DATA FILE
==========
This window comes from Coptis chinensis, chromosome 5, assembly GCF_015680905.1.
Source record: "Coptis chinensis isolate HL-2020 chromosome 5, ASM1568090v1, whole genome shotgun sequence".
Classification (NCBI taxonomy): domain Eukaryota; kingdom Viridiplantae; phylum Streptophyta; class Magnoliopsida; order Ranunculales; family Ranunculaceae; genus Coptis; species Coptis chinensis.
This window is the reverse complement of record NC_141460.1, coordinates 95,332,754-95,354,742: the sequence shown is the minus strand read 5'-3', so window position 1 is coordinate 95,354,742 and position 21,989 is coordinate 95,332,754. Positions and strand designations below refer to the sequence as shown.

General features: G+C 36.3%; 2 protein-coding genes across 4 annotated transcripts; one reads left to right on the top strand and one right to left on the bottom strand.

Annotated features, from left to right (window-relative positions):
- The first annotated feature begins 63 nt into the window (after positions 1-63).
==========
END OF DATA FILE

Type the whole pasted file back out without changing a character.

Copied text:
This window comes from Coptis chinensis, chromosome 5, assembly GCF_015680905.1.
Source record: "Coptis chinensis isolate HL-2020 chromosome 5, ASM1568090v1, whole genome shotgun sequence".
Classification (NCBI taxonomy): domain Eukaryota; kingdom Viridiplantae; phylum Streptophyta; class Magnoliopsida; order Ranunculales; family Ranunculaceae; genus Coptis; species Coptis chinensis.
This window is the reverse complement of record NC_141460.1, coordinates 95,332,754-95,354,742: the sequence shown is the minus strand read 5'-3', so window position 1 is coordinate 95,354,742 and position 21,989 is coordinate 95,332,754. Positions and strand designations below refer to the sequence as shown.

General features: G+C 36.3%; 2 protein-coding genes across 4 annotated transcripts; one reads left to right on the top strand and one right to left on the bottom strand.

Annotated features, from left to right (window-relative positions):
- The first annotated feature begins 63 nt into the window (after positions 1-63).